REVIEW: Nazca Lines – Hyperventilation

Artist: Nazca Lines
Album: Hyperventilation
Genre: Punk
Label: Stressed Sumo Records

If you’re planning on listening to the new Nazca Lines album, Hyperventilation, then good luck to you. It takes seven songs for the band to hit their stride, and even then they hit some bumps in the road. At their worst, Nazca Lines is disorienting and unbearable. At their best, the band is average and tolerable. This album takes a god amount of stamina to get through, and you may find yourself wondering if the high points in it are worth plowing through the whole thing.

First off is “This Little Island,” a song that nearly scared me away from listening to the rest of the album. It is disjointed and random, and I found myself wide-eyed, terrified, and wondering what I had gotten myself into. However, the band does freely admit, “We don’t have time for your struggle.” It didn’t exactly make me feel better, but at least they were honest. Finally, mercifully, the song ended. I was left utterly confused and a little but scared of what the next song would be like.

“Bones in Boxes” is what I consider the band’s attempt to coax me back in. It has a nice little beat, and the lyrics are rather introspective. They pose the question, “Are we just bones in boxes?” It’s a fairly common question, but Nazca Lines presents it in such a way that made me wonder whether the members were truly happy and satisfied with their lives, or perhaps searching for something more. But once again, they need to know when to end a song.

I would pay attention to “This Crippled Devil,” because the themes in it pop up again and again in multiple songs. It’s a defiant, mocking song, but feels more like the speech of a rebel set to crashing, angry music. I have a feeling this entire song is meant as a metaphor for something, but I haven’t a clue what. Warning: this is also a running theme throughout the record.

The song “Swedish Kiss” just baffles me. The music is unique from the other songs, but the lyrics sound like a continuation of the previous one. It’s another angry sounding song, but I’m fairly certain it’s the band’s attempt as a love song. The line “But now I must go/ This never happened” strikes me as what a person might say when trying to distance themselves from a lover. Maybe I’m just grasping at straws here, but then again, the title of the song does have the word “kiss” in it. Calling it a love song at least gives it some direction.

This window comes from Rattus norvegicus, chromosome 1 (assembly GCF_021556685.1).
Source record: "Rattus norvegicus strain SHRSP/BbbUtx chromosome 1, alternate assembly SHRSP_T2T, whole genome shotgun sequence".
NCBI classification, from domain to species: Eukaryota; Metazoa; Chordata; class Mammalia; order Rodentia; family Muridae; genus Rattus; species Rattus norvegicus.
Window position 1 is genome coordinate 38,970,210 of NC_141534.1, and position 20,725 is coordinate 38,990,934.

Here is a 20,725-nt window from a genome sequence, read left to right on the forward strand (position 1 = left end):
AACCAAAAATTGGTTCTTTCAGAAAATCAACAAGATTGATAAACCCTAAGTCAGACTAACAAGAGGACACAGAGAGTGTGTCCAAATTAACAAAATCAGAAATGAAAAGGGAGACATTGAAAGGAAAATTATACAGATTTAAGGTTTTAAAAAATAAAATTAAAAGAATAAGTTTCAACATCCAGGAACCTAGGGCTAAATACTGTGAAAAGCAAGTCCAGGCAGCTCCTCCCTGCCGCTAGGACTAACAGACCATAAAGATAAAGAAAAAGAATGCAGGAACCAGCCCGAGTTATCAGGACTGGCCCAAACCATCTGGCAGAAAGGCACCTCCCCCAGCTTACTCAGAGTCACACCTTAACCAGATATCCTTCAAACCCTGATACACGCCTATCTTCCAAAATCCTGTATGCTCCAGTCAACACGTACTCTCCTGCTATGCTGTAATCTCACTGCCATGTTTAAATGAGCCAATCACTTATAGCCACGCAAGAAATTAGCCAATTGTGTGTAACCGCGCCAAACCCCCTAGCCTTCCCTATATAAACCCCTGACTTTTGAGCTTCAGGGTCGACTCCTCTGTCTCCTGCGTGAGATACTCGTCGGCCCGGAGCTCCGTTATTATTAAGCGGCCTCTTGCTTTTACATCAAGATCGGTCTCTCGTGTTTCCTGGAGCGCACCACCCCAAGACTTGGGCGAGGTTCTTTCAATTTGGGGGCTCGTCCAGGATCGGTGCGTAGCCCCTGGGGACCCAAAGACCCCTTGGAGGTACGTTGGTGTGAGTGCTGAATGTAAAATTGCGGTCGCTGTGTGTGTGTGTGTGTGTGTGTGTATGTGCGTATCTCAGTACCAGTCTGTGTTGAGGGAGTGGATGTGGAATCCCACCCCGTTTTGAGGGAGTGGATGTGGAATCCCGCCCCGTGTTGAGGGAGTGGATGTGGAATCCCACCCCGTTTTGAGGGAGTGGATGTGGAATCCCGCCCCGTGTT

I don’t think it was the intention of Nazca Lines to make me laugh with “From the Bottom of a Crevasse,” but unfortunately that’s what happened. Why was I laughing? Because at this point in my listening experience, I related perfectly to the lyrics in this song: “Baby this charade is getting old…No rescue in sight, that’s the plan.” Though I was desperately hoping the next half of the record would be short, I could at least appreciate the fact that there was some actual singing in this song, rather than just highly animated talking.

“Spike Them All” is partially the band mocking someone, and partially them just being lazy. The line “Everyone will know you’re brave/Everyone will know your name” fulfills the mocking aspect of it, since it comes after the band describes how a person’s friend comes and slits their throat and burns their house. How nice. Now, either this person they are speaking of really is a brave soul for enduring this ordeal, or they are greedy for attention. My guess is the latter, but, as with all of these songs, it’s really up in the air. Nazca Lines then brings up the theme of the rise and decline of empires…just like they did in “This Crippled Devil.” But wait, I thought that song ended!

By far the best song on this album is “The Ghost.” This is what Nazca Lines should strive for. This song makes sense, both lyrically and musically. In fact, the music is so good in this song that I almost felt cheated: why is the band covering up their skill with overthought, dragged out songs? The same with “Golden Sunsets.” I only wish this song had come earlier, because it’s not bad. It’s kind of sweet and wistful…in an aggressive way. Hyperventilation was overloaded in the beginning with pounding, low quality songs, and the good ones get lost in the onslaught. Again, if you have enough stamina to make it to this point, you won’t be sorry.

Instead of riding the high, Nazca Lines follows their streak of two good songs with the most headache-inducing, ridiculous song I could imagine. The lyrics are cheesy, the attempt at being clever falls flat, and the song is, once again, too long. I shut it off halfway through so I could recompose myself and try to finish it. I should have just left it off.

To wrap things up, Nazca Lines decided to be cruel and ironic, and not in a good way. “New Volume” is basically a middle finger to anyone who just sat through this entire album (that would be me). They say, “I won’t listen though you say I should.” Really, guys? After I just listened to this whole thing? At this point, I didn’t really care what the lyrics were, or that there was a lovely little piano section in the song. I was just glad it was over.

Score: 3/10
Review written by: Michelle Principi

James Shotwell
Latest posts by James Shotwell (see all)
Both comments and pings are currently closed.

Comments are closed.